Cobey Black / 1922-2014Isle celebrity columnist rubbed elbows with stars
A newspaper writer, Black was interested in high achievers
By Michael Tsai
Gifted with a keen intellect and driven by insatiable curiosity, columnist Cobey Black captivated readers of the Honolulu Star-Bulletin and The Honolulu Advertiser with smartly written and painstakingly procured glimpses of thousands of the day's most popular and accomplished entertainers, intellectuals and politicians.
Black died at her Diamond Head home Thursday at the age of 91.
Through Black's popular "Who's News" and "Cobey" columns, local readers gained rare insight into the lives of everyone from Elvis Presley to the Dalai Lama, Lucille Ball to Susan Sontag, U.S. presidents to yo-yo wizards.
"Cobey was egalitarian," said veteran Hawaii journalist Denby Fawcett, a longtime friend of Black. "It didn't matter who you were or where you came from as long as you were interesting. And she could pull something of substance, something interesting, out of almost everyone she met."
And as her long and illustrious list of achievements and experiences attests, she was at least as substantial and interesting as the celebrities she profiled.
Margaret Bell Cobey was born in Washington, D.C., and educated at Wellesley College in Massachusetts.
After graduating in 1944, Cobey moved to California to pursue an acting career. She eventually joined a USO troupe on a tour of Europe.
While in Paris, she ran into an old friend from home, Army officer Edwin Black, whom she would later marry. Politically, the two were polar opposites, Cobey a liberal who supported socially progressive causes and Ed a dedicated patriot with conservative values. Yet, friends and family agreed, the two were deeply in love and steadfastly loyal to each other.
Back in the U.S., Black leveraged her writing skills into a job as women's editor for the Washington Daily News, a post she held from 1947 to 1950. She was entertaining an offer to become a style writer for the Washington Post when her husband was reassigned to Hawaii.
Black was reluctant to move but changed her mind once she visited Oahu.
"She came to take a look, and that was it," said daughter Noel Ackerman. "She saw how beautiful everything was and never wanted to leave."
Hawaii was on the cusp of historic change when Black, then 31, arrived in 1954. Statehood was on the near horizon, Big Five control was being usurped by a Democratic Party energized by returning war veterans, and the advent of cheap jet travel was about to transform the local economy.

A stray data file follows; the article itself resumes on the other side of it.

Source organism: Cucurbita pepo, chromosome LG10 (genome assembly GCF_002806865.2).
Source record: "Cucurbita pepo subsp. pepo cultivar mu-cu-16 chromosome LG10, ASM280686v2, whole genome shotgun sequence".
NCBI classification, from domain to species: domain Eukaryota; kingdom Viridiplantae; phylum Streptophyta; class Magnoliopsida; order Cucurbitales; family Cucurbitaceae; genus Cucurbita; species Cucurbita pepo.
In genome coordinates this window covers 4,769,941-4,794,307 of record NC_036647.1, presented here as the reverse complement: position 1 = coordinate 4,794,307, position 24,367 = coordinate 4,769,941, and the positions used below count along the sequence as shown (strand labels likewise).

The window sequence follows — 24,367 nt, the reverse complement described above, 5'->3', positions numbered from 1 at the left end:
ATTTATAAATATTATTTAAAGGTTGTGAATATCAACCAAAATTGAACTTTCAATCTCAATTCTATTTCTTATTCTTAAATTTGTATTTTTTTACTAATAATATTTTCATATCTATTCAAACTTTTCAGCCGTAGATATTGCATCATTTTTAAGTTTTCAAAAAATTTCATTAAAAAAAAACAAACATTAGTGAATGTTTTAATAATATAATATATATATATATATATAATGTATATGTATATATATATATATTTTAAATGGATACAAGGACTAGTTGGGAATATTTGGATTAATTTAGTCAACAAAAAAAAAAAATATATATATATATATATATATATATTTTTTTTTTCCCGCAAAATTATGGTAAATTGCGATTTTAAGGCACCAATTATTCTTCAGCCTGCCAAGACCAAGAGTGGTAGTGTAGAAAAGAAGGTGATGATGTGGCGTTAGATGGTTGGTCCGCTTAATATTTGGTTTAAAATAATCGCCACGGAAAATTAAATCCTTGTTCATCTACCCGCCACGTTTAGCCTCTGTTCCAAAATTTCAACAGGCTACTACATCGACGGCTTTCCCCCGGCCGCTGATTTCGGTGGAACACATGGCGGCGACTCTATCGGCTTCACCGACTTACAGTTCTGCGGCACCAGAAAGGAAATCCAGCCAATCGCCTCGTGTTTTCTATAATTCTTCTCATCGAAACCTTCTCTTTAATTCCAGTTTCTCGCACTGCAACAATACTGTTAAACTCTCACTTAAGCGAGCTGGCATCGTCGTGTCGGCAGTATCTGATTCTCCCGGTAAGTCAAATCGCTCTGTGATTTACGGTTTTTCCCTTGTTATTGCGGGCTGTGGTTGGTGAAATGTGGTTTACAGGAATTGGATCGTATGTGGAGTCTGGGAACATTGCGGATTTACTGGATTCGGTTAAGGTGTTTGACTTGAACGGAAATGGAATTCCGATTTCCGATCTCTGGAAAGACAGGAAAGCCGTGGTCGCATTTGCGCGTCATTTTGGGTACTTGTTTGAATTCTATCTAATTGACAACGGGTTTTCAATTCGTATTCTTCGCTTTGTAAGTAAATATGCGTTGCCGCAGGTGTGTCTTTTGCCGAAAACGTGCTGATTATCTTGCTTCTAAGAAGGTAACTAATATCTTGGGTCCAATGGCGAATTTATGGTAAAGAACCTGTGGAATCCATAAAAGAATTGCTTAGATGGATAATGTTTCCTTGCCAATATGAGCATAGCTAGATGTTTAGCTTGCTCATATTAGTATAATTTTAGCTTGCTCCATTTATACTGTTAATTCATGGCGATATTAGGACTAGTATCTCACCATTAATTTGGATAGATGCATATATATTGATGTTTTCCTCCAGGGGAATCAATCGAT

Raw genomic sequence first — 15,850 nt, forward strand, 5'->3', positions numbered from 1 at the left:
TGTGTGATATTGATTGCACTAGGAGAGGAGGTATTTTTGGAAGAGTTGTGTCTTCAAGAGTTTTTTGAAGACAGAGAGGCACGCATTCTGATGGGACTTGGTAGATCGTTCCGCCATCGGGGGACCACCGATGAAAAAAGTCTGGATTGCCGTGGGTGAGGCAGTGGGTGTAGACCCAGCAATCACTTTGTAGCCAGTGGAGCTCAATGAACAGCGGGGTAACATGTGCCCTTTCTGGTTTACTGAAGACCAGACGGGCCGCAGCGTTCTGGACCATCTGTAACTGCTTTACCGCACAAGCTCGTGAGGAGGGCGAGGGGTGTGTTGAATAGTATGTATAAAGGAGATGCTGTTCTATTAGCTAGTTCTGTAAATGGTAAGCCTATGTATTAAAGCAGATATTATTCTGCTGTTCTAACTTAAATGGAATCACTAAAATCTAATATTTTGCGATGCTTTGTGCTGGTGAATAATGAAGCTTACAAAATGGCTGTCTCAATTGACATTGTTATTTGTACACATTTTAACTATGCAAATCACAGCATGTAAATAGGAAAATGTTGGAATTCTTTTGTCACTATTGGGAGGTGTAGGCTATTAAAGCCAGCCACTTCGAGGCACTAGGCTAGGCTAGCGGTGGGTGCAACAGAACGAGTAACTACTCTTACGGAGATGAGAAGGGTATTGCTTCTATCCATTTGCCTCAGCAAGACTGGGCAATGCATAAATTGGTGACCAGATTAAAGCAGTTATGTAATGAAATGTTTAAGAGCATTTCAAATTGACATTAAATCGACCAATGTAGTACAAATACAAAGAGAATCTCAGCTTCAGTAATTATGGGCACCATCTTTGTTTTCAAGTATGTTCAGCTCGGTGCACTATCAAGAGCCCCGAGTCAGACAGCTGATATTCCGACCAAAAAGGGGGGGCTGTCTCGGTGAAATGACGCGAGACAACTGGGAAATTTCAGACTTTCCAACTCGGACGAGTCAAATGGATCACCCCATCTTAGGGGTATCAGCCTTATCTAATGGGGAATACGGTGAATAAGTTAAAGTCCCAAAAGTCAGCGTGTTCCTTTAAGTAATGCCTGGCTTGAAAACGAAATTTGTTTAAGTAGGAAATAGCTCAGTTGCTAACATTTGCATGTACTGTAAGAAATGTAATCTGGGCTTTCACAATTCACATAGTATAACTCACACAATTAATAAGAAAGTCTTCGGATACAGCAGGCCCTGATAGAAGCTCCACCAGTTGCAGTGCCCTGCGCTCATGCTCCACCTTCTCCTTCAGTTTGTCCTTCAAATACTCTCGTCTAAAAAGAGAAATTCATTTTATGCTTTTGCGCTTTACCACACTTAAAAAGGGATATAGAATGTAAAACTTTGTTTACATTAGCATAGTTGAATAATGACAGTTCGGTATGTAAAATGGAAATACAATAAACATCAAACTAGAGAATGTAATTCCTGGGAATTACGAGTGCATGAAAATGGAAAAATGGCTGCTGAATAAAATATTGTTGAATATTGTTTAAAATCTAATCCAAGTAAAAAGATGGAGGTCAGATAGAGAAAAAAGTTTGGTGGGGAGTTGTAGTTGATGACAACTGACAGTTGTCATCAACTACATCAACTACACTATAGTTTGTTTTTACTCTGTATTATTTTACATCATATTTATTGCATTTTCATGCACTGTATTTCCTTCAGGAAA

Black recognized Hawaii as a site of rare cultural, historic and social intersection and saw in its appeal to traveling celebrities an opportunity to fill a niche.
Shortly after she arrived in Hawaii, Black approached Star-Bulletin Editor Bill Ewing and talked her way into writing a celebrity column.
Making good on her promise to secure interviews with visiting celebrities wasn't easy, but Black's earnest, down-to-earth approach proved highly effective in getting even the most resistant public figures to grant her a few minutes. Many of her tales became the stuff of local journalism legend. She wore down a reclusive Robert Mitchum as he sat at the bar in the Moana Hotel, lay on the grass to interview a prone and unwilling-to-move Marlon Brando, even coaxed a wary Henry Fonda to re-enact his famous Tom Joad speech from "The Grapes of Wrath."
"She was a genuine person," said friend Judy Murata. "There was no BS, no game-playing, no manipulation. It was just her. If she had an agenda, it was simply to get to know you."
Black relied on a network of Waikiki bellhops and desk clerks to get the skinny on who was staying where, but her interest was never in scandal or salaciousness. Friends say she was fascinated by the qualities that high achievers possessed and delighted in sharing stories of hard work and accomplishment.
Few readers would have guessed that Black accomplished such feats while also caring for six children.
Daughter Star Black recalled nights when, roused from sleep, she and her siblings would be herded into the family car so Black could drop off her latest column before deadline.
Given the nature of Black's work, it was no surprise for the children if they came home to find Secret Service agents in the living room, or Danny Kaye cooking in the kitchen, or Jack Lord freshening a cocktail at the bar, or their father playing chess with nuclear scientist Edward Teller. They didn't flinch when the received postcards informing them that their mother was visiting a camel market with Sir Edmund Hillary or learning the finer points of snake wrangling.
"We couldn't have asked for a better mother," said youngest son Brian. "She had a great way of instilling a sense of pride and hard work without being obvious about it. We always wanted to live up to a higher standard because of her."
Though she first came to public notice through her column, which continued to run into the mid-1980s, Black was also a successful author, penning well-reviewed books on Princess Pauahi Bishop and legendary kumu hula Iolani Luahine. Her 2002 book "Hawaii Scandal," published when she was 79, is considered one of the definitive texts on the infamous Thalia Massey rape case.
She was working on a collection of columns about prominent African-Americans at the time of her death.
At her former Kahala home, she threw parties that might have made Gatsby blush but also opened her home to countless people in need of a place to stay.
"She enjoyed the adrenaline of life," said son Bruce.
Cobey Black is survived by sister Betty Senescu, daughters Star Black and Noel Ackerman, and sons Nicholas, Bruce and Brian. Funeral arrangements are pending.
Our deepest condolences to the family and friends of the deceased